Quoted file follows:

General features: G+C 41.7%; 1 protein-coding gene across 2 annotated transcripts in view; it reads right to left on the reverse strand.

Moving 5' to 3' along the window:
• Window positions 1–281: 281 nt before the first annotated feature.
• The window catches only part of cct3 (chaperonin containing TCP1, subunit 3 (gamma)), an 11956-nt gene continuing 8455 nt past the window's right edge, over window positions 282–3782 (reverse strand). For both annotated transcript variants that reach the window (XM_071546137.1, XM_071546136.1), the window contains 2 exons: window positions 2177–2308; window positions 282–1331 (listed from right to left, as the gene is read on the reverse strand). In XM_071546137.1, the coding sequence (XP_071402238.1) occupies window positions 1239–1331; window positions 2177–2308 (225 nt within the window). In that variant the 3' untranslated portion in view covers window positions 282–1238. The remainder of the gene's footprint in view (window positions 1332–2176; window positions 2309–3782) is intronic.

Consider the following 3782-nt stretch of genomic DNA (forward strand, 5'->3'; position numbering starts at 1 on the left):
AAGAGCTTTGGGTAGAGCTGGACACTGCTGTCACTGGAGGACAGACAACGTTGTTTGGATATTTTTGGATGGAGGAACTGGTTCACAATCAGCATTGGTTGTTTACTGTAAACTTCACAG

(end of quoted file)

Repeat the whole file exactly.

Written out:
General features: G+C 41.7%; 1 protein-coding gene across 2 annotated transcripts in view; it reads right to left on the reverse strand.

Moving 5' to 3' along the window:
• Window positions 1–281: 281 nt before the first annotated feature.
• The window catches only part of cct3 (chaperonin containing TCP1, subunit 3 (gamma)), an 11956-nt gene continuing 8455 nt past the window's right edge, over window positions 282–3782 (reverse strand). For both annotated transcript variants that reach the window (XM_071546137.1, XM_071546136.1), the window contains 2 exons: window positions 2177–2308; window positions 282–1331 (listed from right to left, as the gene is read on the reverse strand). In XM_071546137.1, the coding sequence (XP_071402238.1) occupies window positions 1239–1331; window positions 2177–2308 (225 nt within the window). In that variant the 3' untranslated portion in view covers window positions 282–1238. The remainder of the gene's footprint in view (window positions 1332–2176; window positions 2309–3782) is intronic.

Consider the following 3782-nt stretch of genomic DNA (forward strand, 5'->3'; position numbering starts at 1 on the left):
AAGAGCTTTGGGTAGAGCTGGACACTGCTGTCACTGGAGGACAGACAACGTTGTTTGGATATTTTTGGATGGAGGAACTGGTTCACAATCAGCATTGGTTGTTTACTGTAAACTTCACAG